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# Since, the enthalpy of elements in their standard states is taken to be zero, the heat of formation $\left( \vartriangle {{\text{H}}_{\text{f}}} \right)$ of compounds:A. is always negativeB. is always positive C. is zeroD. may be positive or negative

When an element can exist in more than one allotropic form under $\text{2}{{\text{5}}^{\text{o}}}\text{C}$, the form most stable at 1 atm pressure and $\text{2}{{\text{5}}^{\text{o}}}\text{C}$is chosen to have zero enthalpy.
Enthalpy of formation: It is defined as the enthalpy change $\left( \vartriangle \text{H} \right)$ accompanying the formation of one mole of compound from its elements. Like the enthalpy of formation of $\text{C}{{\text{O}}_{2}}$ is -393.5 KJ for the reaction $\text{C}\left( \text{s} \right)+{{\text{O}}_{2}}\left( \text{g} \right)\to \text{C}{{\text{O}}_{2}}\left( \text{g} \right)$.
Negative enthalpy of formation represents that the formation of a compound is exothermic when the amount of energy it takes to break bonds is less than the amount of energy released while making the bonds. Example is enthalpy of formation of $\text{C}{{\text{O}}_{2}}$ is -393.5 KJ.
A positive enthalpy of formation represents that the formation of a compound is endothermic when the amount of energy it takes to break bonds is greater than the amount of energy released while making the bonds. Example is enthalpy of formation of $\text{HI}$ is +25.9 KJ.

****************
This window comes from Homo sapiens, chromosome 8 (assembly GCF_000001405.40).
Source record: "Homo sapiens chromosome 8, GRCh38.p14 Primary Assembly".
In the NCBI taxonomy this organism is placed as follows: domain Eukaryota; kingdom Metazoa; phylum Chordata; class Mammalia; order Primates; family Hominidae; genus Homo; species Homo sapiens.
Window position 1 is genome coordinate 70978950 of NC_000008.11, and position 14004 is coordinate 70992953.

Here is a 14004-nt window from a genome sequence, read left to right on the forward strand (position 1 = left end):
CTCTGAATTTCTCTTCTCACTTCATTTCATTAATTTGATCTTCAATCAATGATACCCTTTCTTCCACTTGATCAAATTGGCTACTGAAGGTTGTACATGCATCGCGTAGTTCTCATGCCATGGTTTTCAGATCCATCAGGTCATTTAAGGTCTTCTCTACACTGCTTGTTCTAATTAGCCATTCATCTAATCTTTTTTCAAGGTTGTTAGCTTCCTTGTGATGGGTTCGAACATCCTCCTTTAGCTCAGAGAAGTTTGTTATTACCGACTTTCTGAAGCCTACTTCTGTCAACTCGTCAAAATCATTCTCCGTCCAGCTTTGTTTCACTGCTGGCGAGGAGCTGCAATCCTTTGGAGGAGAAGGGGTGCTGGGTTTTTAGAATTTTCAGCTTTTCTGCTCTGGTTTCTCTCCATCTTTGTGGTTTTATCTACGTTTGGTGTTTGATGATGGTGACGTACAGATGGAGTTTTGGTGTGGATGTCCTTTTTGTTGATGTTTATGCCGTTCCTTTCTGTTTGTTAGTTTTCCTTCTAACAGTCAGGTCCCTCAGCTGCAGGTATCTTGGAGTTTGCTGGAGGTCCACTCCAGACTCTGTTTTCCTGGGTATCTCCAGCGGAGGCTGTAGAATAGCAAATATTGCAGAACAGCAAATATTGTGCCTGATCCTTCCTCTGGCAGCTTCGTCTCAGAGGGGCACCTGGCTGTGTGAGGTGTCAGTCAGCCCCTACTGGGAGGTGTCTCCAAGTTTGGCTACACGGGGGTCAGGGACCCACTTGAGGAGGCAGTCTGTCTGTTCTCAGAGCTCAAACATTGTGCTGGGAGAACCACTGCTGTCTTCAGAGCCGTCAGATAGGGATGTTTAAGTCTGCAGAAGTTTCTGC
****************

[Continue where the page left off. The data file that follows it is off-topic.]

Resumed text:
The correct answer to this question is option ‘d’ which is the heat of formation $\left( \vartriangle {{\text{H}}_{\text{f}}} \right)$ of compounds may be positive or negative.
Additional Information: Like enthalpy of formation there is standard enthalpy of formation also, it is the enthalpy change accompanying the formation of one mole of a compound from its elements, when all substances involved in the reaction are each at unit activity or their standard states. Represented by $\vartriangle \text{H}_{\text{f}}^{\text{o}}$ and the conditions are 1 atm and ${{25}^{\text{o}}}\text{C}$.
Note: The enthalpy of elements is assumed to be zero as it is difficult to define absolute enthalpies of elements. Do not think that standard enthalpy will be zero, at every state, it is just taken to be zero at standard state or ${{25}^{\text{o}}}\text{C}$. Not at every temperature, the enthalpy of elements is zero.